Front Page Titles (by Subject) A Closer Look - Cost and Choice: An Inquiry in Economic Theory, Vol. 6 of the Collected Works
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A Closer Look - James M. Buchanan, Cost and Choice: An Inquiry in Economic Theory, Vol. 6 of the Collected Works 
The Collected Works of James M. Buchanan, Foreword by Geoffrey Brennan, Hartmut Kliemt, and Robert D. Tollison, 20 vols. (Indianapolis: Liberty Fund, 1999-2002). Vol. 6 Cost and Choice: An Inquiry in Economic Theory.
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A Closer Look
According to the Pigovian theory, the change in “costs” which results from an explicitly recommended levy of a tax modifies the behavior of the acting person so that “efficiency” results. But what is meant by “costs” here? This Pigovian framework provides us with perhaps the best single example of confusion between classically derived objective cost concepts and the subjective cost concepts that influence individual choice.
Consider, first, the determination of the amount of the corrective tax that is to be imposed. This amount should equal the external costs that others than the decision-maker suffer as a consequence of decision. These costs are experienced by persons who may evaluate their own resultant utility losses: they may well speculate on what “might have been” in the absence of the external diseconomy that they suffer. In order to estimate the size of the corrective tax, however, some objective measurement must be placed on these external costs. But the analyst has no benchmark from which plausible estimates can be made. Since the persons who bear these “costs”—those who are externally affected—do not participate in the choice that generates the “costs,” there is simply no means of determining, even indirectly, the value that they place on the utility loss that might be avoided. In the classic example, how much would the housewife whose laundry is fouled give to have the smoke removed from the air? Until and unless she is actually confronted with this choice, any estimate must remain almost wholly arbitrary. Smoke damage cannot be even remotely approximated by the estimated outlays that would be necessary to produce air “cleanliness.” “Clean air” can, of course, be physically defined; the difficulty does not lie in the impossibility of defining units in a physically descriptive sense. Regardless of definition, however, “clean air” cannot be exchanged or traded among separate persons. Each person must simply adjust to the degree of air cleanliness that exists in his environment. There is no possibility of marginal adjustments over quantities of the “good” so as to produce an equilibrium that ensures against interpersonal differences in relative evaluations.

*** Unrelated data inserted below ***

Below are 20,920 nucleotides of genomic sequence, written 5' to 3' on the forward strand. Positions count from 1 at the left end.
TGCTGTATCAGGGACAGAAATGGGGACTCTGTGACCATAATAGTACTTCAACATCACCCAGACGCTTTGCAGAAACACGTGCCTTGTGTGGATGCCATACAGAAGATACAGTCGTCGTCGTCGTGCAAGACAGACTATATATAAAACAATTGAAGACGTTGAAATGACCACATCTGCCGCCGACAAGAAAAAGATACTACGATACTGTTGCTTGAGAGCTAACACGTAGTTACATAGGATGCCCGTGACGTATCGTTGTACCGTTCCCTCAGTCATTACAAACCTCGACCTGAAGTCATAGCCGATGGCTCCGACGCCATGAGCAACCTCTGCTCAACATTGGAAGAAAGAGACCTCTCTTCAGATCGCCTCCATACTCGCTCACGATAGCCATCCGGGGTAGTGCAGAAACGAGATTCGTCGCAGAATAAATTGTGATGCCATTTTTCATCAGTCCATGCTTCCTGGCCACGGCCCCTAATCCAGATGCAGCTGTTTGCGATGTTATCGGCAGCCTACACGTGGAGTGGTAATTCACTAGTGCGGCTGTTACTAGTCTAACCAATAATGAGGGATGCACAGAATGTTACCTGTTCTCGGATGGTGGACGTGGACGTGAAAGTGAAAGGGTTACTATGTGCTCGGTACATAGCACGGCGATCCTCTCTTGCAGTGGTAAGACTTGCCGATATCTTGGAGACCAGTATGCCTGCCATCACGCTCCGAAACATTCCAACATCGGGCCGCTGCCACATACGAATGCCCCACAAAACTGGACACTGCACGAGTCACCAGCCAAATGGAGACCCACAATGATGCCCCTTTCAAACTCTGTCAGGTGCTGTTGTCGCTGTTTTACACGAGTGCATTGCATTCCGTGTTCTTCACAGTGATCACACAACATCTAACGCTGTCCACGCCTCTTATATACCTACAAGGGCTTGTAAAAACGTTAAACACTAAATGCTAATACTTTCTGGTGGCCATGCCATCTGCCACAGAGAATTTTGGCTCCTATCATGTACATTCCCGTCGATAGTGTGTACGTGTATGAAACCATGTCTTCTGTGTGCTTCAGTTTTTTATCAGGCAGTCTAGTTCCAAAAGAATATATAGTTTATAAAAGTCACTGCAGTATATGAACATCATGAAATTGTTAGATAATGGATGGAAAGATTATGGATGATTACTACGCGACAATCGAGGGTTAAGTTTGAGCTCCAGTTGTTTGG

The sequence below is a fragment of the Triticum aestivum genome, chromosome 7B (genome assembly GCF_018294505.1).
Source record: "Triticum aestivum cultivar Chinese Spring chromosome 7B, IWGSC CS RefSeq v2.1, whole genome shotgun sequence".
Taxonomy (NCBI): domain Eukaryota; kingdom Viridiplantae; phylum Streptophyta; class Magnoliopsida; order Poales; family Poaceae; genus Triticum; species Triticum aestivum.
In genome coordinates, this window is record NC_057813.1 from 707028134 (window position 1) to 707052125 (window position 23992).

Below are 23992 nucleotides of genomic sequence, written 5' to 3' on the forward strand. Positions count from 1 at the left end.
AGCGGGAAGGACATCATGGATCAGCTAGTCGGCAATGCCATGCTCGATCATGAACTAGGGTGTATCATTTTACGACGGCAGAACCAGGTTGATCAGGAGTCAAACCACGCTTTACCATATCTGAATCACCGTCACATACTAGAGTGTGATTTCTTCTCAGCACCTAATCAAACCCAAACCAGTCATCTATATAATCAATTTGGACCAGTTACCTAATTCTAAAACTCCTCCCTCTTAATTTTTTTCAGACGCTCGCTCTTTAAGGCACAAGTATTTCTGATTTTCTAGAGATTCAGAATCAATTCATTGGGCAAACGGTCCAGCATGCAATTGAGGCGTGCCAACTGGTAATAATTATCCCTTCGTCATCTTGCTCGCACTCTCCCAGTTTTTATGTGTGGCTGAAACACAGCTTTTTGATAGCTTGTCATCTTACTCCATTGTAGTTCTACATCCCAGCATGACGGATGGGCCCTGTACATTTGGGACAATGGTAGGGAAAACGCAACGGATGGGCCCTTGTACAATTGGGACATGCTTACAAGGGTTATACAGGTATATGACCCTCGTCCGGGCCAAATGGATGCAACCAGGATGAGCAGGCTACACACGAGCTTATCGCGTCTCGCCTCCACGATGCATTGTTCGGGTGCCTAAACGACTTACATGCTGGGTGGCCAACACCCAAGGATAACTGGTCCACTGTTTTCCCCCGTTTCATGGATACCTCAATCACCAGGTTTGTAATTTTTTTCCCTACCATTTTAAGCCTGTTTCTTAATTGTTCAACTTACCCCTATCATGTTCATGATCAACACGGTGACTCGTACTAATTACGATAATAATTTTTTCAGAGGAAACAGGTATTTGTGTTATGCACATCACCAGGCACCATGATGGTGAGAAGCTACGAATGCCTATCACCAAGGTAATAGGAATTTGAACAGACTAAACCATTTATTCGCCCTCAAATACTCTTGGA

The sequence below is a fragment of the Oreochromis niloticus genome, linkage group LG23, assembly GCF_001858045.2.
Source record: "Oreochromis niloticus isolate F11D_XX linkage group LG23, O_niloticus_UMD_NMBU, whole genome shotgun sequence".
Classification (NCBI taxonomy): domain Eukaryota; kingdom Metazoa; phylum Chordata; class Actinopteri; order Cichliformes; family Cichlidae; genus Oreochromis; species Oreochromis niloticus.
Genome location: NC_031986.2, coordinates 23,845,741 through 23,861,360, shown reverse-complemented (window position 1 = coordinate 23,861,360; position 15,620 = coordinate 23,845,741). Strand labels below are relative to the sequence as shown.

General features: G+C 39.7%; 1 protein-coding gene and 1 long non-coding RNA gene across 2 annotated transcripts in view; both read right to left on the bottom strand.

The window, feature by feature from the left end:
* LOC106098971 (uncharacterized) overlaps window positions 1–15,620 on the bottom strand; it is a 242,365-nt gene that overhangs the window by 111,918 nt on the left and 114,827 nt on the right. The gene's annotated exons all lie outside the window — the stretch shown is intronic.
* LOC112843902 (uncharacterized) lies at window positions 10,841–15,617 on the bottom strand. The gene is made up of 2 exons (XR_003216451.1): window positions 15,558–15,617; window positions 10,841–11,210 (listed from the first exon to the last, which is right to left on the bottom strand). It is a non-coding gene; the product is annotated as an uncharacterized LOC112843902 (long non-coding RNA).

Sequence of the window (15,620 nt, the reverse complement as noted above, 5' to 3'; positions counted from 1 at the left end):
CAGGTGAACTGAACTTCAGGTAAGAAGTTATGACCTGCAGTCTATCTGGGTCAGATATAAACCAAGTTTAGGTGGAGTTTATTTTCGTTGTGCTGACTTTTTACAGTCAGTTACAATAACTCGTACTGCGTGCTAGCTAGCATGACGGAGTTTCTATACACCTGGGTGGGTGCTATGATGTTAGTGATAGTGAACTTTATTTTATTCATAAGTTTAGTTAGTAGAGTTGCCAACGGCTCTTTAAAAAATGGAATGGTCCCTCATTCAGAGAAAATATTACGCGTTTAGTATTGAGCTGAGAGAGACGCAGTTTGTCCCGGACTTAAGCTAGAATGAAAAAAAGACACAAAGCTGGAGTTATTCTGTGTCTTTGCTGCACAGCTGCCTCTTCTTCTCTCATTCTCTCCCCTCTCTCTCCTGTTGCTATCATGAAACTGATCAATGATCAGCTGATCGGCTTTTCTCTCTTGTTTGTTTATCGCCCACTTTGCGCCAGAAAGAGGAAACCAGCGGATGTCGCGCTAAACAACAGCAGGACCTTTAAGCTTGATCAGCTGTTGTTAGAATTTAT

Figure 1 illustrates my argument. There is no way in which the analyst can objectively determine whether the housewife is at position A, B, or C on the diagram, yet it is clear that the utility loss, both at the margin and in total, may be significantly different in the three cases. There is no behavioral basis for observing evaluations here. Figure 1 also suggests that if individual preference functions have the standard properties, the valuations of separate persons probably vary directly with private-goods income. The affluent housewife will value clean air more highly than the poverty-stricken. The reason is obvious. The external diseconomy, “smoke damage,” cannot be “retraded” among persons. If it could be, the poverty-stricken housewife might be quite willing to take on an extra share of the damage in exchange for some monetary payment from her affluent neighbor. But since such a trade cannot take place, she must simply adjust to the degree of “bads” in her environment.